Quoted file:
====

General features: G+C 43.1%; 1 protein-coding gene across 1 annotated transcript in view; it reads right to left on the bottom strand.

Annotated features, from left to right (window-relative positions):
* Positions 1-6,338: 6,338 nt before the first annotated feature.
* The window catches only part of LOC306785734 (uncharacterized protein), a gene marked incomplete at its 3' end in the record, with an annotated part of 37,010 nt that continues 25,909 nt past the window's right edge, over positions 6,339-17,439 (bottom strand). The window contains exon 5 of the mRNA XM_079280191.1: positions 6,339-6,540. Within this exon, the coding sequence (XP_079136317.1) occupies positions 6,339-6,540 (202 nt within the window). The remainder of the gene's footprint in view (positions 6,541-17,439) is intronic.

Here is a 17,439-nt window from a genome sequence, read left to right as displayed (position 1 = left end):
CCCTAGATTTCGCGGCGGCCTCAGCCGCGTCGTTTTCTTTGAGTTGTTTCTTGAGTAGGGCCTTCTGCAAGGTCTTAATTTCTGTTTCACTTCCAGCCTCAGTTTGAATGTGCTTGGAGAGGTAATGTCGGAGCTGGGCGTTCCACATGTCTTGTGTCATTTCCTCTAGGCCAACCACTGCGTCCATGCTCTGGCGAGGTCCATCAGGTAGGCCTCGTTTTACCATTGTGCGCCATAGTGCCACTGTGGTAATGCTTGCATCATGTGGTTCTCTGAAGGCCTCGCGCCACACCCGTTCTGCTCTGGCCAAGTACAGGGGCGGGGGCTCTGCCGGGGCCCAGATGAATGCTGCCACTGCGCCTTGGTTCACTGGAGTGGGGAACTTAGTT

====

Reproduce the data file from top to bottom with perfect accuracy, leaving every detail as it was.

General features: G+C 43.1%; 1 protein-coding gene across 1 annotated transcript in view; it reads right to left on the bottom strand.

Annotated features, from left to right (window-relative positions):
* Positions 1-6,338: 6,338 nt before the first annotated feature.
* The window catches only part of LOC306785734 (uncharacterized protein), a gene marked incomplete at its 3' end in the record, with an annotated part of 37,010 nt that continues 25,909 nt past the window's right edge, over positions 6,339-17,439 (bottom strand). The window contains exon 5 of the mRNA XM_079280191.1: positions 6,339-6,540. Within this exon, the coding sequence (XP_079136317.1) occupies positions 6,339-6,540 (202 nt within the window). The remainder of the gene's footprint in view (positions 6,541-17,439) is intronic.

Here is a 17,439-nt window from a genome sequence, read left to right as displayed (position 1 = left end):
CCCTAGATTTCGCGGCGGCCTCAGCCGCGTCGTTTTCTTTGAGTTGTTTCTTGAGTAGGGCCTTCTGCAAGGTCTTAATTTCTGTTTCACTTCCAGCCTCAGTTTGAATGTGCTTGGAGAGGTAATGTCGGAGCTGGGCGTTCCACATGTCTTGTGTCATTTCCTCTAGGCCAACCACTGCGTCCATGCTCTGGCGAGGTCCATCAGGTAGGCCTCGTTTTACCATTGTGCGCCATAGTGCCACTGTGGTAATGCTTGCATCATGTGGTTCTCTGAAGGCCTCGCGCCACACCCGTTCTGCTCTGGCCAAGTACAGGGGCGGGGGCTCTGCCGGGGCCCAGATGAATGCTGCCACTGCGCCTTGGTTCACTGGAGTGGGGAACTTAGTT